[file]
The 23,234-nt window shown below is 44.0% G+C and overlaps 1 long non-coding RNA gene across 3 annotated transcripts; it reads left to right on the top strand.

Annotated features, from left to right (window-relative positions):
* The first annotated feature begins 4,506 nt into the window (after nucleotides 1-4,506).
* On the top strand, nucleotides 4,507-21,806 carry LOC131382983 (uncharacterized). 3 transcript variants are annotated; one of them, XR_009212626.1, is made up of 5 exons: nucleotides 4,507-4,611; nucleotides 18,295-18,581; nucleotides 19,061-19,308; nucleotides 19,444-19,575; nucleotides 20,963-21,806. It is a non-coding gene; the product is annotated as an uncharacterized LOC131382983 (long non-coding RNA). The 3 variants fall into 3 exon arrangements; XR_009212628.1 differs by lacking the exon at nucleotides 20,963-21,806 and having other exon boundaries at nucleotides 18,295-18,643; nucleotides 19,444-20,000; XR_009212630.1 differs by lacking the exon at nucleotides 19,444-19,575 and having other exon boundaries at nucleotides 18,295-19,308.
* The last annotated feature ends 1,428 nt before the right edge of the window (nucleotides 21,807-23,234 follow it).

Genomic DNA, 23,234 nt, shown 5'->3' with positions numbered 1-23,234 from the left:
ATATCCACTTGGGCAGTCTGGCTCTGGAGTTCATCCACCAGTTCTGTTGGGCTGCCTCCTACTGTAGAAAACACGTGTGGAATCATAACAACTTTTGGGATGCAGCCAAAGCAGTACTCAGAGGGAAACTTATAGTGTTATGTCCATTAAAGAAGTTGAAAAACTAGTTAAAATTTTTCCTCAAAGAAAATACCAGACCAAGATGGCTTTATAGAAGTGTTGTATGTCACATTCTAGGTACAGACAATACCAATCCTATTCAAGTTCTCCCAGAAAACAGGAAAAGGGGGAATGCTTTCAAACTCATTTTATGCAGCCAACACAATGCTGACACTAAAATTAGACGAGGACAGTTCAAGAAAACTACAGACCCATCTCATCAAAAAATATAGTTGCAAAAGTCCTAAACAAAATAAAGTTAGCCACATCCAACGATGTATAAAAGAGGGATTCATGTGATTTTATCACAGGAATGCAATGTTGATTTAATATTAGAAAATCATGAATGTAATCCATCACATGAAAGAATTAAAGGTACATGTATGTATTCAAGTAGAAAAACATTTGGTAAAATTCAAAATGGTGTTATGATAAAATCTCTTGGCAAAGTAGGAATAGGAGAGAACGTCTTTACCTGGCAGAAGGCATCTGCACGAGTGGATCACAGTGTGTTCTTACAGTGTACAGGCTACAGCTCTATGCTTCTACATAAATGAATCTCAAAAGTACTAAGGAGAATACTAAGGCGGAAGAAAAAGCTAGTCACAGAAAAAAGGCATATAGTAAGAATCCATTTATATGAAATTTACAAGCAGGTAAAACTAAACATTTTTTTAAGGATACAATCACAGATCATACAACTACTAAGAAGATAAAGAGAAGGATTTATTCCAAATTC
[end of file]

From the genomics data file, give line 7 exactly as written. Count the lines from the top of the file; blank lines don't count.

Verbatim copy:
ATATCCACTTGGGCAGTCTGGCTCTGGAGTTCATCCACCAGTTCTGTTGGGCTGCCTCCTACTGTAGAAAACACGTGTGGAATCATAACAACTTTTGGGATGCAGCCAAAGCAGTACTCAGAGGGAAACTTATAGTGTTATGTCCATTAAAGAAGTTGAAAAACTAGTTAAAATTTTTCCTCAAAGAAAATACCAGACCAAGATGGCTTTATAGAAGTGTTGTATGTCACATTCTAGGTACAGACAATACCAATCCTATTCAAGTTCTCCCAGAAAACAGGAAAAGGGGGAATGCTTTCAAACTCATTTTATGCAGCCAACACAATGCTGACACTAAAATTAGACGAGGACAGTTCAAGAAAACTACAGACCCATCTCATCAAAAAATATAGTTGCAAAAGTCCTAAACAAAATAAAGTTAGCCACATCCAACGATGTATAAAAGAGGGATTCATGTGATTTTATCACAGGAATGCAATGTTGATTTAATATTAGAAAATCATGAATGTAATCCATCACATGAAAGAATTAAAGGTACATGTATGTATTCAAGTAGAAAAACATTTGGTAAAATTCAAAATGGTGTTATGATAAAATCTCTTGGCAAAGTAGGAATAGGAGAGAACGTCTTTACCTGGCAGAAGGCATCTGCACGAGTGGATCACAGTGTGTTCTTACAGTGTACAGGCTACAGCTCTATGCTTCTACATAAATGAATCTCAAAAGTACTAAGGAGAATACTAAGGCGGAAGAAAAAGCTAGTCACAGAAAAAAGGCATATAGTAAGAATCCATTTATATGAAATTTACAAGCAGGTAAAACTAAACATTTTTTTAAGGATACAATCACAGATCATACAACTACTAAGAAGATAAAGAGAAGGATTTATTCCAAATTC